The Supreme Court Monday put on hold a lower court ruling that would have forced Alabama to redraw its congressional maps that disenfranchised Black voters.
It was a 5-4 decision. Chief Justice John Roberts joined with the liberals in dissent.
The Court will make a decision on the case challenging the maps in the coming months. It’s a signal that the conservative justices are prepared to further weaken Section 2 of the Voting Rights Act.
The conservative majority did not explain its reasoning in Monday’s order. Justice Brett Kavanaugh did write a concurring opinion, attempting to rebut Justice Elena Kagan’s dissent.
“That decision does a disservice to our own appellate processes, which serve both to constrain and to legitimate the Court’s authority,” wrote Kagan in a scathing dissent. “It does a disservice to the District Court, which meticulously applied this Court’s longstanding voting-rights precedent. And most of all, it does a disservice to Black Alabamians who under that precedent have had their electoral power diminished—in violation of a law this Court once knew to buttress all of American democracy.”
Roberts was milder in his separate dissent, though he pointed out the real world ramifications of the Court’s decision — that the 2022 election will be governed by maps a lower court found to disenfranchise Black voters.
“The District Court’s analysis should therefore control the upcoming election,” he wrote. “The practical effect of this approach would be that the 2022 election would take place in accord with the judgment of the District Court, but subsequent elections would be governed by this Court’s decision on review.”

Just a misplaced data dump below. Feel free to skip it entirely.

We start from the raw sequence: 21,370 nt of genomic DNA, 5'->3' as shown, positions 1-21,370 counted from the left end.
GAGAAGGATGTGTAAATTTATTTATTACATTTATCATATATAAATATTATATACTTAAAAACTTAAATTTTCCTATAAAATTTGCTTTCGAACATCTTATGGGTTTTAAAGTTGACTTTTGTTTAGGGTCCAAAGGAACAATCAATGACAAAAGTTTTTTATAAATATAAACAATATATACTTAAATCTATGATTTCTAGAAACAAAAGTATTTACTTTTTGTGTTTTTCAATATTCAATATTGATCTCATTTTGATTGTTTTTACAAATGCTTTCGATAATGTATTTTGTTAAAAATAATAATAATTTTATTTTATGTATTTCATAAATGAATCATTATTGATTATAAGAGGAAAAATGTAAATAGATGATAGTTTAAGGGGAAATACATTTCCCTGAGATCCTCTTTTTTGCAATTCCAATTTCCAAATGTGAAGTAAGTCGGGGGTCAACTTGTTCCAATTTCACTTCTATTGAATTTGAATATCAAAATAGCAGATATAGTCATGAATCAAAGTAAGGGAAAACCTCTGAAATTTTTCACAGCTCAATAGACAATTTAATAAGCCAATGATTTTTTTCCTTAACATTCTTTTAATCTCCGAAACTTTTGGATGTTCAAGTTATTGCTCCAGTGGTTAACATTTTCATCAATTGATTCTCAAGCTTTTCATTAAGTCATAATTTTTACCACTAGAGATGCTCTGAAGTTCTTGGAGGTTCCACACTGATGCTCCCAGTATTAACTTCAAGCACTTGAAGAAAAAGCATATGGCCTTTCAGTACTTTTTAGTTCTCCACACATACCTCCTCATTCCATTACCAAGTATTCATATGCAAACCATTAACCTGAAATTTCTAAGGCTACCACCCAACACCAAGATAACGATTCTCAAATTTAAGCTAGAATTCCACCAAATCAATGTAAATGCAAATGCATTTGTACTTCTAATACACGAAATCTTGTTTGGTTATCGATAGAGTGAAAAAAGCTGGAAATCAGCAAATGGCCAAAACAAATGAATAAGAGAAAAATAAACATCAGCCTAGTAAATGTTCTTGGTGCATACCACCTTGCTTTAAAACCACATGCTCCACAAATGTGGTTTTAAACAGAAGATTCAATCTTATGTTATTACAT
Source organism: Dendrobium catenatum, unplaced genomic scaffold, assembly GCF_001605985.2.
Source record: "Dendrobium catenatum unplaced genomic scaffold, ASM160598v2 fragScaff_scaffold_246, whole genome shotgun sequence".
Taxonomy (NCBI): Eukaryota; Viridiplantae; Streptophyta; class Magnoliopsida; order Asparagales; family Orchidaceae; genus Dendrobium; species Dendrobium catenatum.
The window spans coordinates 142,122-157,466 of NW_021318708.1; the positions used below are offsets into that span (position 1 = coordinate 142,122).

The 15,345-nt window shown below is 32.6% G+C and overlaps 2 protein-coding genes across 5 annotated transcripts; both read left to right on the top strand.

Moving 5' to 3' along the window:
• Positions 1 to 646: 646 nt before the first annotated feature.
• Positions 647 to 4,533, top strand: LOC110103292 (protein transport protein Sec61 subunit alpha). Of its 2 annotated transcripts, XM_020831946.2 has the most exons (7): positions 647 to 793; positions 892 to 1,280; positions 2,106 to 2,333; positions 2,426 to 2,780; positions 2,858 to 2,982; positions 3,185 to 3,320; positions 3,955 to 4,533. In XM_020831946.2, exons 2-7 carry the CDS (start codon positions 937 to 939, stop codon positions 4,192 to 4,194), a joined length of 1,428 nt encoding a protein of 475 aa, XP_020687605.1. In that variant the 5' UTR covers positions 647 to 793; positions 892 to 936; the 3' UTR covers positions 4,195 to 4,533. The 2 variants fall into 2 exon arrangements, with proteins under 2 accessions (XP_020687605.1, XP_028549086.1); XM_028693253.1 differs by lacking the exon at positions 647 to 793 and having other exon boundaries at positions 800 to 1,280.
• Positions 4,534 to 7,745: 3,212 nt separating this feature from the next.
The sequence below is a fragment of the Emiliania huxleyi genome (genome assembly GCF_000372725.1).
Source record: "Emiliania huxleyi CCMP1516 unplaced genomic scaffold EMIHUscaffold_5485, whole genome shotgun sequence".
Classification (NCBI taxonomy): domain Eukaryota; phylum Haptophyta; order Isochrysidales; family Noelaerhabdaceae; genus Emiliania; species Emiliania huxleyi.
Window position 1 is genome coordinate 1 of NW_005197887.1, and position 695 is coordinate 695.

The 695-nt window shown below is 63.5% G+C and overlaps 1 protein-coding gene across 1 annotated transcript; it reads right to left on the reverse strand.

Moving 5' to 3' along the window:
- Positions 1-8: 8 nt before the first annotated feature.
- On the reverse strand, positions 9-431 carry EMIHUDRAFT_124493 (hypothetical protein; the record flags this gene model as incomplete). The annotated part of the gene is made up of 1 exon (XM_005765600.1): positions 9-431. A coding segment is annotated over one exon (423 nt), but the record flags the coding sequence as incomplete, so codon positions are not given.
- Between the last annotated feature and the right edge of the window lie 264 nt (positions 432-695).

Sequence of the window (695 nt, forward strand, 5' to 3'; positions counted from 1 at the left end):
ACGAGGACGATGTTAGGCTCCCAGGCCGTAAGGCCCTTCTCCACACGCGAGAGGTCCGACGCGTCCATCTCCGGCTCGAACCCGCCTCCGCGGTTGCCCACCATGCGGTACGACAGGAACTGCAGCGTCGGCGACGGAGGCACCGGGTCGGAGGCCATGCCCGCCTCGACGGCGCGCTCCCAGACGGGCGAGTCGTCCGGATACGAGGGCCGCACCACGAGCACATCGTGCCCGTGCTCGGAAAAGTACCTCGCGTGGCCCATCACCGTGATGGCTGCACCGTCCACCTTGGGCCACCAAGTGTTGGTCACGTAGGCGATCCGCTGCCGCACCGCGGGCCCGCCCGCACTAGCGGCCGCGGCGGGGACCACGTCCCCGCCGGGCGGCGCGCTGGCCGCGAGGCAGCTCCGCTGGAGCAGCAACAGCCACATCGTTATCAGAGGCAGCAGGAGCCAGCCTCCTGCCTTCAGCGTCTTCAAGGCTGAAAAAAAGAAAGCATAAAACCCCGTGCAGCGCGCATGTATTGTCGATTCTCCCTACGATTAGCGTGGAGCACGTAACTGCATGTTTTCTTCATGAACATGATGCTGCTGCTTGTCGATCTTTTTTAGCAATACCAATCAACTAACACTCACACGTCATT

Alabama had asked the Court to grant a stay after a surprising loss at the hands of a panel of U.S. district judges — two of three of whom are Trump appointees.
The panel found that the Alabama congressional map likely violated the Voting Rights Act, and ordered the state legislature to draw a new map where Black voters constitute a majority “or something quite close to it” in two of the seven districts.
In asking the Supreme Court to intervene, the state is arguing, counterintuitively, that drawing a new map with two majority-Black districts would in fact be an unconstitutional racial gerrymander, in violation of the VRA.
The district judges had appointed a special master to draw a map showing that such districts could be crafted in accordance with the legal rules governing these kinds of cases — including that the districts be compact and politically cohesive. The state said that in drawing the map, the expert prioritized race over other traditional barometers of redistricting, making it unconstitutional.
Alabama is trying to set up a catch-22. The state says that drawing a map based on race is unconstitutional; but to bring a successful VRA vote dilution lawsuit, plaintiffs have to show that a map properly empowering the minority community is possible to draw — requiring drawing a map based, at least in part, on racial composition.
The only way to draw minority-majority districts, by Alabama’s logic, is if it basically happens by accident.
If the justices accept this reasoning, it’s hard to see how any voter bringing a claim of minority vote dilution would go about proving it.
“Accepting Alabama’s contentions would rewrite decades of this Court’s precedent about Section 2 of the VRA,” Kagan wrote.